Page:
When life gives you salt water, make subsidies

Posted on | November 12, 2009 | 1 Comment

CalvinHobbesSubsidizeMeModified625x468THIS week, the board of the Metropolitan Water District of Southern California voted a hefty public subsidy for the Poseidon Group, a private company proposing a desalination plant in Carlsbad, CA, near San Diego. To this, Peter Gleick, president of the Pacific Institute in Oakland, CA, has a two-part response in the San Francisco Chronicle. For part one, click here, for yesterday’s part two here.


One Response to “When life gives you salt water, make subsidies”

  1. Steve Bilson
    November 22nd, 2009 @ 8:52 am

    I’ve closely followed the water saga the 20 years. In that time, there have been numerous mega water bonds yet the water situation just keeps getting geometrically worse. The reason is because nobody enforces the many water conservation and reuse laws, rules, and supposedly binding agreements on the Southlands. POWER is doing that right now.

    Those laws, rules, and agreements collectively are the federal “Beneficial Use” requirement that the feds routinely impose on northern California farmers. This clause is supposed to require everyone using federal water to use it wisely. But the cities, all of which use federal water, simply ignore it. They talk about water conservation and reuse, and they spend a lot of ratepayer money talking about it, but they don’t just do it.

    POWER has been involved in offering a plethora of private water conservation and reuse solutions and, all things considered, has gotten nowhere, despite that these solutions have consistently been proven to be cost effective compared to other means available to the southlands. Better yet, these methods – greywater irrigation, drip irrigation, plant selection, to name a few – are more environmentally friendly than what the cities are choosing to spend their ratepayer’s money on.

    For example, greywater irrigation, which takes showers, tubs, and laundry water, filters it, then uses it for watering the home’s landscape via drip irrigation, was determined by the State Water Resources Control Board in Sacramento to be the most cost effective new water supply in the state. (Let’s call it “Residential Water Reuse”, first coined by UCLA architecture and urban planning professor Murry Milne about 1977, the same year I graduated from college, because that sounds better.) These systems save the water districts money. But how many southland water districts offer financial incentives (which actually just return the districts’ windfall profits) to people who install such systems? None.

    City and water district staffs take the position that because greywater irrigation systems are not publicly owned and operated, then they must be second rate. But in the case of Residential Water Reuse, again according to the State Water Resources Control Board, these privately owned systems render more financial and environmental benefits than any public wastewater recycling project ever built. Residential Water Reuse is actually first rate.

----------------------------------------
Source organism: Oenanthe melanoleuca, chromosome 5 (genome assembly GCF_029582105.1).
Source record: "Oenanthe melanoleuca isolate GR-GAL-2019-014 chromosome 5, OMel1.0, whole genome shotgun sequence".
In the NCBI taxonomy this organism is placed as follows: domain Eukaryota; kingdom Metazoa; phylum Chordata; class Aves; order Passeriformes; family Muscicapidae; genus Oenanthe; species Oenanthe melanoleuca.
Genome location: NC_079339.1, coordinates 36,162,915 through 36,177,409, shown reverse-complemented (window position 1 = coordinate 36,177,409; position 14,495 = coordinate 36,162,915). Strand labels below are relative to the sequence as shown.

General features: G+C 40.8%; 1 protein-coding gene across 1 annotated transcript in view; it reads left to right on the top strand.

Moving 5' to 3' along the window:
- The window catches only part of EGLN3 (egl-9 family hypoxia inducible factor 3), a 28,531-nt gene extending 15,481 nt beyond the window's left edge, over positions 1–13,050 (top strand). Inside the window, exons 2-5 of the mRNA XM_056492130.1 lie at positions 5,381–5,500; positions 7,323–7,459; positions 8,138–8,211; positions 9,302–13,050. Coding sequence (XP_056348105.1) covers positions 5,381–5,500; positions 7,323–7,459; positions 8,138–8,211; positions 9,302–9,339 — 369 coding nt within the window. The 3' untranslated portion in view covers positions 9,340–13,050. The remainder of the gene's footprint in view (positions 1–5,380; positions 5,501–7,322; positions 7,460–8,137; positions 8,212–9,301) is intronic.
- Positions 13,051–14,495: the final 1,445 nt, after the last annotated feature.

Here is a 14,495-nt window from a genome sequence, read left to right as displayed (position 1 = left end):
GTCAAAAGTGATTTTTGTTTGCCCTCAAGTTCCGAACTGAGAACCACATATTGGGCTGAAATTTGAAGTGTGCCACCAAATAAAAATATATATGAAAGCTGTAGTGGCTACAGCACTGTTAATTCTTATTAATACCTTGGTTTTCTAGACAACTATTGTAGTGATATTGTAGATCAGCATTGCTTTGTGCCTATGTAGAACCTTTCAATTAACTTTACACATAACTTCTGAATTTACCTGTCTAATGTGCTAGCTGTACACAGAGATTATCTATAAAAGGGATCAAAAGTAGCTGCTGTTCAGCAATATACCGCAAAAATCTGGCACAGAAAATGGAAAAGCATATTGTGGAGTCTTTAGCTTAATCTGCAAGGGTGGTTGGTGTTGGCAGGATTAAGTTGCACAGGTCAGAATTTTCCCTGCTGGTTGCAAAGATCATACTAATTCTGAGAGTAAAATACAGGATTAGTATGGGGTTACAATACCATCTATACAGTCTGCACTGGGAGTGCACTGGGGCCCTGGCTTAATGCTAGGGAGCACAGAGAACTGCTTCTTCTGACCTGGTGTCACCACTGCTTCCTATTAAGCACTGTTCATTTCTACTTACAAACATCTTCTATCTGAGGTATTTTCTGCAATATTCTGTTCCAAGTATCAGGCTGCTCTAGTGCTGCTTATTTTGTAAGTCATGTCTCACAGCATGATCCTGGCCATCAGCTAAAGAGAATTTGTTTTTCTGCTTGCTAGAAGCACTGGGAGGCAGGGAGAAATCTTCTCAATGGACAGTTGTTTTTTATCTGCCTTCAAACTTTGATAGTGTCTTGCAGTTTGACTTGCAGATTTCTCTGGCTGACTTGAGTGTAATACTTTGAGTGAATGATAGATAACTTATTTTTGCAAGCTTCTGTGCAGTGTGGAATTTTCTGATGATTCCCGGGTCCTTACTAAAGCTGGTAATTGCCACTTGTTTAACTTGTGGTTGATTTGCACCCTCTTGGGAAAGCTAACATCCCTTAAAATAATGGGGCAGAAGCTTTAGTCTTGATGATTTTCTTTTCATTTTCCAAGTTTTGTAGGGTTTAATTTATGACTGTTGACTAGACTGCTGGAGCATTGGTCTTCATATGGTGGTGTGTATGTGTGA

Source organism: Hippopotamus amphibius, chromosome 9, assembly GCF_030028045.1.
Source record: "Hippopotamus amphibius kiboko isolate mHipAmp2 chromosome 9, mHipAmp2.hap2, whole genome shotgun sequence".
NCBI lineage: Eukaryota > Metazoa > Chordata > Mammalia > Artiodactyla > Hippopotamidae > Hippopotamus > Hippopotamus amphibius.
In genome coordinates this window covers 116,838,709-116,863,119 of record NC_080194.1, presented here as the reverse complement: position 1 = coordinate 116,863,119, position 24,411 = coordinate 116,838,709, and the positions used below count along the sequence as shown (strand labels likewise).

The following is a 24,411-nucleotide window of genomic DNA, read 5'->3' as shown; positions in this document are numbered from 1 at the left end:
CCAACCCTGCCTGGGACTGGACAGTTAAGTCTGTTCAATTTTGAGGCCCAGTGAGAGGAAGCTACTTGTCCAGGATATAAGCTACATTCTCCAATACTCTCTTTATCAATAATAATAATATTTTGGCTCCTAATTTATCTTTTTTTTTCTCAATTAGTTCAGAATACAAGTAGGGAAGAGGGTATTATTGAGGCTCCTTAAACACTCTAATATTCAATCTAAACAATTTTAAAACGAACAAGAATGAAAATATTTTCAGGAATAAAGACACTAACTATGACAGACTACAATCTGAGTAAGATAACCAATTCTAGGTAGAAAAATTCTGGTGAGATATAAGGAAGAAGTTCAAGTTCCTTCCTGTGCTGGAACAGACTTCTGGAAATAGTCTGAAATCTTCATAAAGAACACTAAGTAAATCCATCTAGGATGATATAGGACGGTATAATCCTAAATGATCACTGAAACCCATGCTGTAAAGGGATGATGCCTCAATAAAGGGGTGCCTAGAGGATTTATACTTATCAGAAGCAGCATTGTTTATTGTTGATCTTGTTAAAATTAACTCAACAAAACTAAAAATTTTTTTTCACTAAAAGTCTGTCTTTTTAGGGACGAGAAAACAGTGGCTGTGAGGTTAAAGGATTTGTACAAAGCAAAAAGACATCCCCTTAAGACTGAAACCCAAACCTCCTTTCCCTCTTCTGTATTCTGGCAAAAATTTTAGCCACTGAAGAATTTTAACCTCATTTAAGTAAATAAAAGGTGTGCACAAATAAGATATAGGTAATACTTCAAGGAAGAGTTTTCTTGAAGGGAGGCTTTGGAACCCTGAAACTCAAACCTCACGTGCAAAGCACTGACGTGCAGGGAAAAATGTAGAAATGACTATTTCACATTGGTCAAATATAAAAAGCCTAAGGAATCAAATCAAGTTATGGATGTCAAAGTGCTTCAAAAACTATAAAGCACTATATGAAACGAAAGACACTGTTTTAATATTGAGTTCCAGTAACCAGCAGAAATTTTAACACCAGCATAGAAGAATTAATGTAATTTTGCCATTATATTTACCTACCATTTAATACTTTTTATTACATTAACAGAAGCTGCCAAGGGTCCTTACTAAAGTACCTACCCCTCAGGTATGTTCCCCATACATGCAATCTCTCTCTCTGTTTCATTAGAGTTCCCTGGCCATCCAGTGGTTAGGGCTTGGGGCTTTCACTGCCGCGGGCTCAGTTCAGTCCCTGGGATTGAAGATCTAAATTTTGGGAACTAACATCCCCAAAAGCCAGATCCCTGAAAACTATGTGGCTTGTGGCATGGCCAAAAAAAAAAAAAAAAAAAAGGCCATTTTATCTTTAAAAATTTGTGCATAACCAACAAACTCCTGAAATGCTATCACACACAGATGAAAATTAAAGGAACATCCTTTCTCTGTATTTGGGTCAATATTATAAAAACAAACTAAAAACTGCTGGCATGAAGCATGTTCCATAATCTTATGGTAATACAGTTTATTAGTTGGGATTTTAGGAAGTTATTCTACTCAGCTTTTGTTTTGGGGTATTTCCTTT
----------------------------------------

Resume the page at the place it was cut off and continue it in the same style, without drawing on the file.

Residential Water Reuse reuses up to half the wastewater from inside the home or other types of residential buildings. They don’t use toilet or kitchen wastewater, so it starts out fairly clean. Then, a filter removes the hair and lint and other objects that could clog up the drip system. Then, the system distributes that water via valves and into tubing and then into drip emitters, for slow release right where the plants need it. It’s extremely efficient. By keeping that water out of the sewer, you save a fortune. By using that watetr underground in drip irrigation, you increase efficiency at least 30%. This also stops run-off pollution, the leading cause of water pollution on the California coast.

    For a small fraction of the price of building a sewer treatment and recycling plant, or a desal plant, you get half the water reused and used extremely efficiently.

    And, you don’t have the “end-of-pipe” problems that sewage plants or desal plants create. A huge US EPA study from the 90s discusses the tremendous problems associated with centralized sewer systems. These problems are usually forgotten until long after the sewer plant is built, when fish and other sea animals around its outfall pipe start mutating and dying. That’s also when the NRDCs and Surfriders of the world usually start litigating.

    There are billions of dollars at issue each year with water and wastewater, and there’s a lot of good that can come from the right choices. A 2001 study showed, if the money then being spent on water bonds was spent on residential water reuse instead, the difference could balance the then $8 billion state deficit. All the studies show that the least expensive solution is Residential Water Reuse and the most environmental benefits come from Residential Water Reuse. Yet, all the money flows to pork projects that prop up the status quo of water-wasting sprinklers on ever more lawns that pour pollution onto our beaches. Desal is the ultimate dirty pork.

    If people stopped whining about desal and helped fund Protect Our Water and Environmental Rights’ 6-year legal battle against the MWD, SDCWA, CVWD, and IID, which seeks to make conservation the standard, not just another option that will disappear once enough desal plants get built, then there’s hope. We go to trial in January and could use some help right now.

    Steve Bilson
    Founding Member
    Protect Our Water and Environmental Rights
    cell (805) 624-0533

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